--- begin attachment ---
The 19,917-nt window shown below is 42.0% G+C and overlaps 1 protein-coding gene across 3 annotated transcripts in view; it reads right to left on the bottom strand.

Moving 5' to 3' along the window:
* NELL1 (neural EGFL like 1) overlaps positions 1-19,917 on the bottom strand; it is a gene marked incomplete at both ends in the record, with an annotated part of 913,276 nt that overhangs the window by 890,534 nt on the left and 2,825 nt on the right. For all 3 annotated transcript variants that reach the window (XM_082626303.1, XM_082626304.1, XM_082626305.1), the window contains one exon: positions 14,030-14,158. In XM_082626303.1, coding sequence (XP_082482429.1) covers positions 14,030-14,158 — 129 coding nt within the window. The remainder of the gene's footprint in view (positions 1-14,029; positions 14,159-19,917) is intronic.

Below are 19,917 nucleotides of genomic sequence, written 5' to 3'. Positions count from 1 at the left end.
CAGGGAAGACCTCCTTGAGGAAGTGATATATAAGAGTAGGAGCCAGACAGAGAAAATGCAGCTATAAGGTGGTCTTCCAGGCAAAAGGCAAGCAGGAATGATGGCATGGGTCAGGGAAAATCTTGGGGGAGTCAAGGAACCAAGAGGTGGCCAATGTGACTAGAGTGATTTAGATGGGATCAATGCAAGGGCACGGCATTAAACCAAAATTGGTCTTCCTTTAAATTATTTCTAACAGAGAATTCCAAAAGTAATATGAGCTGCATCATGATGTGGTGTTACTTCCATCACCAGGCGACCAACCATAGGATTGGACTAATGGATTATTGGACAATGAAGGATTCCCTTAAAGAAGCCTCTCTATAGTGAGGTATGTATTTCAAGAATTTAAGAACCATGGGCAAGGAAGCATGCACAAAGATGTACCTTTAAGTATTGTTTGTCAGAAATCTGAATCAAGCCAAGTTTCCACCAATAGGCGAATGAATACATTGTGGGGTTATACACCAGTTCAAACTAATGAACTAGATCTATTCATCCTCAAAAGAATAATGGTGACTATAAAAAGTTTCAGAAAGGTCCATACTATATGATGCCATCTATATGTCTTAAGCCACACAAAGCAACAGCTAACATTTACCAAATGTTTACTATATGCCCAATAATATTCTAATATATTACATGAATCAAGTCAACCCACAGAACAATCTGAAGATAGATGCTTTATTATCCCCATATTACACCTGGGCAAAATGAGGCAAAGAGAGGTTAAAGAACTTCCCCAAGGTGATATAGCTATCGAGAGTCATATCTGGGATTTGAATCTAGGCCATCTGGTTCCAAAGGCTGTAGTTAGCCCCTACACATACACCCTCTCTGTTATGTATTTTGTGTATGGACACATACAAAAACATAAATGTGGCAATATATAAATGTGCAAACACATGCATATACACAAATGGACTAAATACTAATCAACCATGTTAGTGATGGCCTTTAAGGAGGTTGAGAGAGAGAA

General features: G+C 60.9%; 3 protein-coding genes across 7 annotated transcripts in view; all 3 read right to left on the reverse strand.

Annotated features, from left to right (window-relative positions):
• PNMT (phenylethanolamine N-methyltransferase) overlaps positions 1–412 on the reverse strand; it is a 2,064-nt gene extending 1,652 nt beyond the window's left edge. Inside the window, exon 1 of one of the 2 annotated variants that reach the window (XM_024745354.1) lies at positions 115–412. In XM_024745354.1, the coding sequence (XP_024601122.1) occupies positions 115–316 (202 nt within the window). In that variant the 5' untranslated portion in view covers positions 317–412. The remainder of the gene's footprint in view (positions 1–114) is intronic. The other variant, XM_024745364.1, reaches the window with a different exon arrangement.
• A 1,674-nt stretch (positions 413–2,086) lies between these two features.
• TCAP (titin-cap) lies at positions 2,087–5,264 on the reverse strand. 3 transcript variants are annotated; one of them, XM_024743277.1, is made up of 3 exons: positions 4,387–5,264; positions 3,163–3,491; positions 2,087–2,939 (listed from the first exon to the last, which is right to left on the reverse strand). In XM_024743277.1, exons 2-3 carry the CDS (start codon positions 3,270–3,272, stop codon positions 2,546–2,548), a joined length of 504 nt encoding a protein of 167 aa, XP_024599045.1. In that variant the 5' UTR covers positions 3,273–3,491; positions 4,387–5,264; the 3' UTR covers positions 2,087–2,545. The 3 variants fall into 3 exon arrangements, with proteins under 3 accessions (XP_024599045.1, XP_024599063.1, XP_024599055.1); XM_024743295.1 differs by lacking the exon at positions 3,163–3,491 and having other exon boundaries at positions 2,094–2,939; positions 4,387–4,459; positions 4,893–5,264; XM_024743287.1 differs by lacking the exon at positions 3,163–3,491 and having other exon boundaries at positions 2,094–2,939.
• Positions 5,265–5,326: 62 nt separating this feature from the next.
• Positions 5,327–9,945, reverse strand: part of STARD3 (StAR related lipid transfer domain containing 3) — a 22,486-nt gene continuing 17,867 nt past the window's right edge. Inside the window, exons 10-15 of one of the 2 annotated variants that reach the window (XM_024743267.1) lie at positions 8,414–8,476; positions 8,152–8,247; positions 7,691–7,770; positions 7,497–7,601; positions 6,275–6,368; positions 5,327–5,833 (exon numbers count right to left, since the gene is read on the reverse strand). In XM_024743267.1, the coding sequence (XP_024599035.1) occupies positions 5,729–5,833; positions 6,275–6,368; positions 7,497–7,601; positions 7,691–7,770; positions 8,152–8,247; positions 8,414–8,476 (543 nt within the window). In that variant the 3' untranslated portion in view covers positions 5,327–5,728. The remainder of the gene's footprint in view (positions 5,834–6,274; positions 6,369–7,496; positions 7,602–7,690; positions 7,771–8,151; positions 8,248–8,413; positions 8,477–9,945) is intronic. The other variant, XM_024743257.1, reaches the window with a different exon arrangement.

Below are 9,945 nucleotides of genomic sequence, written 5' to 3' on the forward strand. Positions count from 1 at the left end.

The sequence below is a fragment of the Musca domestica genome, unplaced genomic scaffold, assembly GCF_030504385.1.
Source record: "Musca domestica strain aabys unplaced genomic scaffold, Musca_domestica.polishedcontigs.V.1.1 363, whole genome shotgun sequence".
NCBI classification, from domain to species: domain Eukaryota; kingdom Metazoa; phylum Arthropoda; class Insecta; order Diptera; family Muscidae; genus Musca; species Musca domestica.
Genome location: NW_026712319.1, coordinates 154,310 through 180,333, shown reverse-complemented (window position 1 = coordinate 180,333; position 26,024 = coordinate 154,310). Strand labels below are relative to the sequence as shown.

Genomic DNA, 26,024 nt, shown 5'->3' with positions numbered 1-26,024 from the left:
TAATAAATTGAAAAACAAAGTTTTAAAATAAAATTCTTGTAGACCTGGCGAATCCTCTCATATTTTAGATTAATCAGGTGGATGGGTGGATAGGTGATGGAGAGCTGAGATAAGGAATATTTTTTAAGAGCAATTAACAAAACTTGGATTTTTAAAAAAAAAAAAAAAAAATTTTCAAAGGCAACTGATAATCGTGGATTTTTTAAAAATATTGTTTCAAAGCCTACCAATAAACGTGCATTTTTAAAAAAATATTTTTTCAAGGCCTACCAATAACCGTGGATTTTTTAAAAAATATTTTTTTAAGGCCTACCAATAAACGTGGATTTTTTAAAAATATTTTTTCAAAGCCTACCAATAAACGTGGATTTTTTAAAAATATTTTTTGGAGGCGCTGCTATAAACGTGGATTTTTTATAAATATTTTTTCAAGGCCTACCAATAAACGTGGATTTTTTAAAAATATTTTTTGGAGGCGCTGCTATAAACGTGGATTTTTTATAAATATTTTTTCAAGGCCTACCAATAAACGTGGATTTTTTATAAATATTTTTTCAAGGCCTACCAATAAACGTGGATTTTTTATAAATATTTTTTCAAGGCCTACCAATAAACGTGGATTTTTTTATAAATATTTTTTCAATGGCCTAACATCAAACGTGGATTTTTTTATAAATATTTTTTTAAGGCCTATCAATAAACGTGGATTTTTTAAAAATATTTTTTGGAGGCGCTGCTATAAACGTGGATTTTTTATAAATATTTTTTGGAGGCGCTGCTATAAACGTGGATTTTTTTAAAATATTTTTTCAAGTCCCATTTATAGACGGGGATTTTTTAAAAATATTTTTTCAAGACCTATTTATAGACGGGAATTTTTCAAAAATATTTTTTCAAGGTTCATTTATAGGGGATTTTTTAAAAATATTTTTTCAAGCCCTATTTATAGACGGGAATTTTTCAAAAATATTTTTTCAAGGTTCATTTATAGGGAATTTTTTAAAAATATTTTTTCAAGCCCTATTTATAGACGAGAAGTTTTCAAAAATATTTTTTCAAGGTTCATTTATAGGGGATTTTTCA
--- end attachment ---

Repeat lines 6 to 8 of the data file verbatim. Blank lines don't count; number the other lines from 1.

General features: G+C 60.9%; 3 protein-coding genes across 7 annotated transcripts in view; all 3 read right to left on the reverse strand.

Annotated features, from left to right (window-relative positions):
• PNMT (phenylethanolamine N-methyltransferase) overlaps positions 1–412 on the reverse strand; it is a 2,064-nt gene extending 1,652 nt beyond the window's left edge. Inside the window, exon 1 of one of the 2 annotated variants that reach the window (XM_024745354.1) lies at positions 115–412. In XM_024745354.1, the coding sequence (XP_024601122.1) occupies positions 115–316 (202 nt within the window). In that variant the 5' untranslated portion in view covers positions 317–412. The remainder of the gene's footprint in view (positions 1–114) is intronic. The other variant, XM_024745364.1, reaches the window with a different exon arrangement.